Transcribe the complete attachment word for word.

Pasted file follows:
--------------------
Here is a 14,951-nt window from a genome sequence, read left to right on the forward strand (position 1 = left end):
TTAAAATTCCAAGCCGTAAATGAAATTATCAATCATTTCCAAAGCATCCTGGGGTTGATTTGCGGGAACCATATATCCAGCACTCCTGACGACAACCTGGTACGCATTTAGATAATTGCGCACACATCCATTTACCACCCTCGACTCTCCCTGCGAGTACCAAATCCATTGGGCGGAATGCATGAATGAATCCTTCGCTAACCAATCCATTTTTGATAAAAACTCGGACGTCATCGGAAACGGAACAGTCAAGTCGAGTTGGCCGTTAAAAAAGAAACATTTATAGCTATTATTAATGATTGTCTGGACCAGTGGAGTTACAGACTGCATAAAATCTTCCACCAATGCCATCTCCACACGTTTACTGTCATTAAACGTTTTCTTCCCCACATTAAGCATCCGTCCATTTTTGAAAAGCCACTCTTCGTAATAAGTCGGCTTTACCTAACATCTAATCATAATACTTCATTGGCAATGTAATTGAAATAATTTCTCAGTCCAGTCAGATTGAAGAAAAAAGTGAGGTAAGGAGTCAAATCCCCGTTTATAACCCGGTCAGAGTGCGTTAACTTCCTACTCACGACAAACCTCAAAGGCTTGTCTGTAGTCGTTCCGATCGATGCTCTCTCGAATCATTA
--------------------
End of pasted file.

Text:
Here is a 14,951-nt window from a genome sequence, read left to right on the forward strand (position 1 = left end):
TTAAAATTCCAAGCCGTAAATGAAATTATCAATCATTTCCAAAGCATCCTGGGGTTGATTTGCGGGAACCATATATCCAGCACTCCTGACGACAACCTGGTACGCATTTAGATAATTGCGCACACATCCATTTACCACCCTCGACTCTCCCTGCGAGTACCAAATCCATTGGGCGGAATGCATGAATGAATCCTTCGCTAACCAATCCATTTTTGATAAAAACTCGGACGTCATCGGAAACGGAACAGTCAAGTCGAGTTGGCCGTTAAAAAAGAAACATTTATAGCTATTATTAATGATTGTCTGGACCAGTGGAGTTACAGACTGCATAAAATCTTCCACCAATGCCATCTCCACACGTTTACTGTCATTAAACGTTTTCTTCCCCACATTAAGCATCCGTCCATTTTTGAAAAGCCACTCTTCGTAATAAGTCGGCTTTACCTAACATCTAATCATAATACTTCATTGGCAATGTAATTGAAATAATTTCTCAGTCCAGTCAGATTGAAGAAAAAAGTGAGGTAAGGAGTCAAATCCCCGTTTATAACCCGGTCAGAGTGCGTTAACTTCCTACTCACGACAAACCTCAAAGGCTTGTCTGTAGTCGTTCCGATCGATGCTCTCTCGAATCATTA